There is this cult of productivity with hundreds of thousands of books, articles, and videos about optimizing every second of your life. Tips, tricks, and hacks abound, as long as you are ok waking up at 5 am. 😉
Now, don’t get me wrong, you are likely reading this (or subscribed to my newsletter) because you want to manage your time better and be more productive. I have given myself the title of productivity consultant and I know it comes with the assumption that the purpose of working with me is to learn how to be more productive and waste less time.
But what I actually do (and the purpose of my articles) is help people be more intentional about what they do and when they do it, so they can take a more active role in how their days and weeks unfold. I help them find clarity on their values and reprioritize the things that are important to them.
The result is a calmer, healthier approach to their lives…which in turn results in higher productivity.
I believe the core of productivity is being intentional about your time… not in service of working more. A vital part of this intentionality is reframing what it means to waste time.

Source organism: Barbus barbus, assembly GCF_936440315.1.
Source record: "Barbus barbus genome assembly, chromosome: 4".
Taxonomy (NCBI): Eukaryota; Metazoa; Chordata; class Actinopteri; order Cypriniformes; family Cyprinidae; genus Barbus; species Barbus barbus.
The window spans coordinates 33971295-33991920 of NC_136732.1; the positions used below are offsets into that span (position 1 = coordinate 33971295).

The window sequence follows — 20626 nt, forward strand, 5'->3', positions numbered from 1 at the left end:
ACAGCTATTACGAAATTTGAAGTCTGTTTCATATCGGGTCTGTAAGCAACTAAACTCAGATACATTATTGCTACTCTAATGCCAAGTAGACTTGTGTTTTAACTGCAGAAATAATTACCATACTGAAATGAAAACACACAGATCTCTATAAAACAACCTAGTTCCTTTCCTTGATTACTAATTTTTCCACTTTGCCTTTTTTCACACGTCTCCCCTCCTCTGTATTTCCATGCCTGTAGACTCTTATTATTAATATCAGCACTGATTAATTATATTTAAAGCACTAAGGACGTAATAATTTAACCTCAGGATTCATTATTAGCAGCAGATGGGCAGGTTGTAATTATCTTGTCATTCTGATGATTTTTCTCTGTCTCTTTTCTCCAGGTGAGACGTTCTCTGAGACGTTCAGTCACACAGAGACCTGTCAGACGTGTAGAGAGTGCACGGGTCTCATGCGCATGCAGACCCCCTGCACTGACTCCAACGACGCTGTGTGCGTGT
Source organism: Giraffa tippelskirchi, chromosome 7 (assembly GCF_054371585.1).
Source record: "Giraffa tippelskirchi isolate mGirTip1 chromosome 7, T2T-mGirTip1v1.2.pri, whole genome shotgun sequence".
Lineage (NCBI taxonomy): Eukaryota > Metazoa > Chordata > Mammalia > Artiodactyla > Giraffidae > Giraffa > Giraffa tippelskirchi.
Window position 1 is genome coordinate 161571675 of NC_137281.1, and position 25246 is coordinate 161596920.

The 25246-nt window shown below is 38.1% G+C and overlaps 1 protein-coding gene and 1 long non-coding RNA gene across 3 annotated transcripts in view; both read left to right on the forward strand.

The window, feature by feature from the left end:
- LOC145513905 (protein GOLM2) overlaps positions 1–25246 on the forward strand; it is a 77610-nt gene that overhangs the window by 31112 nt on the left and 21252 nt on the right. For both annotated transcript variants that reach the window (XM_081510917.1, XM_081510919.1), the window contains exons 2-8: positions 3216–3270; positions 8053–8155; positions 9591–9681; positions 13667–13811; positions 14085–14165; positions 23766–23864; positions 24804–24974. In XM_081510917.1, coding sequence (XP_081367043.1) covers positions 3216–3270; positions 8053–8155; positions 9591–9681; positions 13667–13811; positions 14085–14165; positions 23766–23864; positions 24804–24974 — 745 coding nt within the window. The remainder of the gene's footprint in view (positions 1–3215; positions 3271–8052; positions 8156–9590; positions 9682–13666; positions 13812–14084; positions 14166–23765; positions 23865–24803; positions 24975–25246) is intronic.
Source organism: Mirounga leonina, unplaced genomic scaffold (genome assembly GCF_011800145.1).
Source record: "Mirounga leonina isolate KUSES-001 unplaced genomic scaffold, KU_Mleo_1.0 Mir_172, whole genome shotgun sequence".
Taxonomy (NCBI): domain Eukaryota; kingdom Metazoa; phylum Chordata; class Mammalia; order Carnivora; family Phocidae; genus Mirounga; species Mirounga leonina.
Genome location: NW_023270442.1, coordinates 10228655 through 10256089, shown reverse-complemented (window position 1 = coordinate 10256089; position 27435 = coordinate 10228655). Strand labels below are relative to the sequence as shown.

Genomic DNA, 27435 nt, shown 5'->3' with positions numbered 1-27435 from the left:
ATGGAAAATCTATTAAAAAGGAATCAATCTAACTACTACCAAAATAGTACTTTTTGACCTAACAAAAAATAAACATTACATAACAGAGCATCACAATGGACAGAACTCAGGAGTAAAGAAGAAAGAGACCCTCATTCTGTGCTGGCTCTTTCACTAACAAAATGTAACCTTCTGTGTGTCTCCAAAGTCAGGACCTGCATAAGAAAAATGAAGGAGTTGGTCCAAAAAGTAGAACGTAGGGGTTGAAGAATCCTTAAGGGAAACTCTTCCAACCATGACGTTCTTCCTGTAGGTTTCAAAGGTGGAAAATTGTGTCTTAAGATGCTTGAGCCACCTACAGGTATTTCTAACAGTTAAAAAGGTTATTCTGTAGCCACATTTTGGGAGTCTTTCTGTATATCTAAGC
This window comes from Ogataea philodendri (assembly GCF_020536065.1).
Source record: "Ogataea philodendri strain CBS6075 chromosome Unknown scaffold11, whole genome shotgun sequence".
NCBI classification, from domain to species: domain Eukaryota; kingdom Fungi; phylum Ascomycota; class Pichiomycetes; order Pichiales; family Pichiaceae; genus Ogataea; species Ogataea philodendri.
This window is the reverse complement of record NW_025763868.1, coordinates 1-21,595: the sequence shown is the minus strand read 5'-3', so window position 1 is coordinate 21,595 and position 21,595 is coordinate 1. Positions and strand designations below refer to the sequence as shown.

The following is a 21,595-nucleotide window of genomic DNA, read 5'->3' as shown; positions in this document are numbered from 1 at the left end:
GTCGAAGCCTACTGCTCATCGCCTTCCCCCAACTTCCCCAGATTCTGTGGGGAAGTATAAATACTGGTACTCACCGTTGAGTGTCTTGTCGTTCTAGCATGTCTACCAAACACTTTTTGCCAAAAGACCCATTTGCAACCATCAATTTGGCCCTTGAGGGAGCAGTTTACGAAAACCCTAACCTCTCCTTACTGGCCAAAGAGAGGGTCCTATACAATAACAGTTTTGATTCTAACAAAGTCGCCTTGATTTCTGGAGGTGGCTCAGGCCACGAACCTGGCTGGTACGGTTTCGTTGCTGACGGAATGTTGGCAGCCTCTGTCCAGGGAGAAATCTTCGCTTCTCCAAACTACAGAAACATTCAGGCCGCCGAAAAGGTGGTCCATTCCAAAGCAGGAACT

Everyone wants to be productive. No one wants to waste time. But what do those mean?
How to redefine what it means to waste time
The problem with wasted time is it gets mixed up in the same breath as downtime. To relax is equated with wasting time that could otherwise be used “productively”. It’s then often mired in guilt and anxiety about what’s not getting done.
Do any of these sound familiar?
- You often struggle to relax because you feel like you haven't gotten enough done.
- You sometimes don’t enjoy downtime as much as you could because you are thinking about your to-do list.
- You feel like you should be working more.
- You feel like a failure when you are tired, not feeling well, or you don’t get done what you thought you should.
- You feel like downtime is wasted time.
But what if downtime was part of your productive time? What if downtime was a necessary part of being productive? What if wasted time was time spent not enjoying the things and people you love?
1. Downtime is productive time
I have waged a regular internal battle with the idea that it is ok for me to relax versus the feeling that I should be doing something “productive”. I have berated myself on days when I didn’t get enough done (whatever “enough” meant). I have often felt like downtime was wasted time. Any resulting “relaxation” was marred by anxiety and guilt…which is (shockingly) not particularly recharging.
I see the same thinking in most of my consulting clients.
This thinking is backward and ultimately unhealthy. Consider: